At the time a research agreement is submitted to the principal investigator and the department for internal approval prior to university signature, the following additional sentence may appear in the signature box for either the Chair, Director or Dean to sign: "I also agree to be responsible for arrangements concerning non-payment of amounts expended, should non-payment occur."

This guarantee is normally required on all research agreements and especially on those whose terms and conditions allow the funding sponsor to withhold payment for subjective reasons, such as unspecified 'satisfaction'. Should it be determined that no administrator is willing to accept this risk and provide a guarantee of non-payment, the principal investigator and the funding sponsor will be informed that unless the terms and conditions are modified, the university will not be able to accept the agreement.

How does SFU manage risk of liability? Am I protected from personal liability?

Risk management in the context of university research has to do with protecting SFU from assuming unreasonable risks associated with what may arise from the research. These include injuries to persons, damage to property, breach of contract, breach of confidentiality, and allegations of copyright or patent infringement. However, there is also the protection of the researcher from personal liability as well.

A researcher should not be at risk of personal liability, but they can be. When SFU accepts a research grant or enters into a research contract with a sponsor, the researchers at SFU are performing the work in their capacity as SFU employees. Thus, they are "protected" from being held personally liable for actions taken in the course of their employment. However, there are times when contracts arrive from sponsoring agencies that name the researcher rather than SFU as the other party to the agreement, requesting that the researcher sign and return it. In such cases, the researcher, by signing the agreement, might be entering an agreement personally while thinking he or she is entering it on behalf of SFU. In circumstances like these, should something go wrong, liability could fall upon the researcher.

Faculty members, as principal investigators for research grants and contracts, are protected in their capacity as SFU employees. The students and individuals who are employed under those grants and contracts are considered the equivalent of University employees for legal and insurance purposes. This automatically provides SFU Liability Insurance coverage to those students and individuals. SFU faculty, staff and employees are provided coverage for claims or legal action that arise from the course of their employment at SFU.

What is indemnity? How is it managed at SFU?

An indemnity is a legal transfer of risk within a contract whereby one party agrees that it will provide compensation for loss or damage already suffered, or that it will secure against loss or damage that may occur in the future. SFU has issued Indemnity Approval Policy AD 3.14 governing in part SFU's ability to grant indemnities. The SFU Indemnity Approval Policy sets out the procedure for reviewing contract language for indemnities and other liability issues.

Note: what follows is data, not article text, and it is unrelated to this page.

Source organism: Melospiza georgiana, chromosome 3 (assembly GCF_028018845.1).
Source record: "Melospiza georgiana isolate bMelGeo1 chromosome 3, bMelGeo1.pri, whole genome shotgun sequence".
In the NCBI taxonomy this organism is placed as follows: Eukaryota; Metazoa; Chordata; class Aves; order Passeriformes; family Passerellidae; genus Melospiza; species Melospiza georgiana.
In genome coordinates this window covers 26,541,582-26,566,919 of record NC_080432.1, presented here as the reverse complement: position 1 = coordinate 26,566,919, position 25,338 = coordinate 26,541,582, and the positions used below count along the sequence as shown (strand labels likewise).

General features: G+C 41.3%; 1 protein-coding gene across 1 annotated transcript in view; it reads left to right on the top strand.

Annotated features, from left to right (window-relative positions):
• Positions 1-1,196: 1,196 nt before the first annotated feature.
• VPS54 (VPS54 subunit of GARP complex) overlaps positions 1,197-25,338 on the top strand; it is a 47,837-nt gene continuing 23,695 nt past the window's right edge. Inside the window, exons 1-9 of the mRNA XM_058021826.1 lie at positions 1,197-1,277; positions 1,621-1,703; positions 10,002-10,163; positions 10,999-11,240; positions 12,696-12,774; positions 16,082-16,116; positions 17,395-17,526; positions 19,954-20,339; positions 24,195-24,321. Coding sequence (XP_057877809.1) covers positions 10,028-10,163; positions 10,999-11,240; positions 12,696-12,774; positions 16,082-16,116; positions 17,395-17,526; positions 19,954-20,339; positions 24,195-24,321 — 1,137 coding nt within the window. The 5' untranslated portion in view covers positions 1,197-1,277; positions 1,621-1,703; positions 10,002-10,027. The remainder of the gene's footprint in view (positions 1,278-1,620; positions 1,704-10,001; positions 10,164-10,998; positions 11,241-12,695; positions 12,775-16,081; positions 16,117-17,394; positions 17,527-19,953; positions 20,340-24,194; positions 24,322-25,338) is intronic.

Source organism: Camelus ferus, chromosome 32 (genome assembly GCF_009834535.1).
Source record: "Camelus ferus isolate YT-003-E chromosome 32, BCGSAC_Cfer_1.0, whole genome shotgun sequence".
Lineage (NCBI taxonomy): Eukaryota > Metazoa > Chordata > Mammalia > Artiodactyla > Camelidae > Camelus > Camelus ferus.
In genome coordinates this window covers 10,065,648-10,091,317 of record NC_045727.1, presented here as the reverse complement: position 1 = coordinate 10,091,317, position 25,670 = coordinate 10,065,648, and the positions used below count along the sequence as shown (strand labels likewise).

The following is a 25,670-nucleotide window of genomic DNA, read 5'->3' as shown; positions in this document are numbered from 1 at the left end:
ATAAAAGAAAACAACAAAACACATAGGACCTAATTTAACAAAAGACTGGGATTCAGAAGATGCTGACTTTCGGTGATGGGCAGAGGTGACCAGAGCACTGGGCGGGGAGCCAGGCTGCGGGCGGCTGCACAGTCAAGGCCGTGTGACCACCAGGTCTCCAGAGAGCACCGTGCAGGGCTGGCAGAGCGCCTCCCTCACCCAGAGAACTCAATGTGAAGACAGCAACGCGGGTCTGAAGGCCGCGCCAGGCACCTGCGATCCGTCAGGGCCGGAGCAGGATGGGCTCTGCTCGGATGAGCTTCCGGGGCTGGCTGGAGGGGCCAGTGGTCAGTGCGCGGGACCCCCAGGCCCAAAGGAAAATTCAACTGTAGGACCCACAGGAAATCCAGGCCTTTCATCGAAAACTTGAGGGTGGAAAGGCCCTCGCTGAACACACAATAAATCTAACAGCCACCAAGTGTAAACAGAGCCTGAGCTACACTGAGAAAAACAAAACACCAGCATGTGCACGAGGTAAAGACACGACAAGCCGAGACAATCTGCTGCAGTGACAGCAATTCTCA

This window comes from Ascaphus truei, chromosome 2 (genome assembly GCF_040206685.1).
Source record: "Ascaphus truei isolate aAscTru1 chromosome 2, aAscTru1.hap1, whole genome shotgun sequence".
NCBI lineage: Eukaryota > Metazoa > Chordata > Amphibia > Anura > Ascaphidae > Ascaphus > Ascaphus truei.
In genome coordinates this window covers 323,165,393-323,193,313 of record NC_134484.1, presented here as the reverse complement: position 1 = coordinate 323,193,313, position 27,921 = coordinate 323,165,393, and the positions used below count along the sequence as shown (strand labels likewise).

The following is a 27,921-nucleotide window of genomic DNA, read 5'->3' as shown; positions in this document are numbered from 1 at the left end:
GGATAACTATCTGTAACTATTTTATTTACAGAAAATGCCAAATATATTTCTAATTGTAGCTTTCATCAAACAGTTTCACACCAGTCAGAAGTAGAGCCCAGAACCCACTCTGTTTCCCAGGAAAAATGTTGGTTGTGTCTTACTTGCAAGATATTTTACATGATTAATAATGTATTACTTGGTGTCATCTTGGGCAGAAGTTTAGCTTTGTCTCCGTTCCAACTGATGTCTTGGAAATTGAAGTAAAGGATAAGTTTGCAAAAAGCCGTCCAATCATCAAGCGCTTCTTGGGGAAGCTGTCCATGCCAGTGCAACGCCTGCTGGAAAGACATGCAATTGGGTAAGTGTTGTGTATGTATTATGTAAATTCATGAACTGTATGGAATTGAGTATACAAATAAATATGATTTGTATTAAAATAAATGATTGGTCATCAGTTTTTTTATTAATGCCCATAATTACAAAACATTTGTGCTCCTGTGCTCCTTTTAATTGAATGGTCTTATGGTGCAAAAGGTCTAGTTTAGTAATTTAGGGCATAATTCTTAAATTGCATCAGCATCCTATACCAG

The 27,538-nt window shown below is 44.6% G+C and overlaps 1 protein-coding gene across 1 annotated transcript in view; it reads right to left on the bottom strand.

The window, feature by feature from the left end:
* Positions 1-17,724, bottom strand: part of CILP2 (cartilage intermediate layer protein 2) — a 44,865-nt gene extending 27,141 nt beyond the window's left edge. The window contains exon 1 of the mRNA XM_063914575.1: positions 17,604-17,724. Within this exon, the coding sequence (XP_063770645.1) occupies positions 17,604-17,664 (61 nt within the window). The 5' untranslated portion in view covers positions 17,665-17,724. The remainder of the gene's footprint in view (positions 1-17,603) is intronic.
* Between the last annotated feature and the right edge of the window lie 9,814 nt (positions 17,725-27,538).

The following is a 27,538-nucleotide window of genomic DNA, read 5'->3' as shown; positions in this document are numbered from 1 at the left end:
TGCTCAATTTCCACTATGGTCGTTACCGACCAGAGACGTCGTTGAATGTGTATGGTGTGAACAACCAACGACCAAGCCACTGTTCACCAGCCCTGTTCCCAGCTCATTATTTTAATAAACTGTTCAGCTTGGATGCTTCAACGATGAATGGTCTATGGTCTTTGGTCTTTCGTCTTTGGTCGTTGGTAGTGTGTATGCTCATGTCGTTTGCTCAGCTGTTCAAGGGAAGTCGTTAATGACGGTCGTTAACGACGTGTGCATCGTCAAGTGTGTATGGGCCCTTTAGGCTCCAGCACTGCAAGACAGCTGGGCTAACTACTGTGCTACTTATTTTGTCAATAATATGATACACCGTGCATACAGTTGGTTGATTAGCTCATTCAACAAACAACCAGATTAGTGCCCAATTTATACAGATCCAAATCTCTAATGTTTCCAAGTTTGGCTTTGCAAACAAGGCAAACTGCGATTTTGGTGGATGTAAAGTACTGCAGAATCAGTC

SFU manages its exposure to risk both by limiting this exposure in contracts through negotiating indemnity language and other such provisions, and by purchasing Liability Insurance in sufficient amounts to protect University employees and the institution itself. The SFU risk coverage summary information can be found on the SFU Safety and Risk Services website.

The university, while recognizing the importance of research, also needs to balance the risks inherent with the research along with the legal liability, indemnification and insurance clauses contained in the contracts being presented to us. In recent years, many organizations, including some government agencies, have increased their attempts to transfer many types of risk to institutions performing research under contracts, in some cases including risks of consequential loss not directly related to the research. As this practice became increasingly common, the need for SFU to institute a formal indemnity approval policy became more apparent.

When an organization that is sponsoring research attempts to transfer certain risks to SFU through the contract, that organization is seeking to reduce its exposure to potential liability. In other words, the sponsor will seek an indemnity from the university. Through that risk reduction, the organization is able to reduce its insurance premiums, administrative costs and legal expenses - all by effecting such risk transfer through the contract.

In some instances, SFU will give indemnities to sponsors of research contracts. Some of the risks that sponsors would like to transfer to SFU through contracts are reasonable, and some are not. It should come down to which of the parties is in a better position to assume the risk. Of course, in many commercial ventures, there might be a trade-off to the party assuming the risk. In contracts that fund research, there is rarely such a trade-off. It comes down to whether assuming the risk is reasonable under the specific circumstances.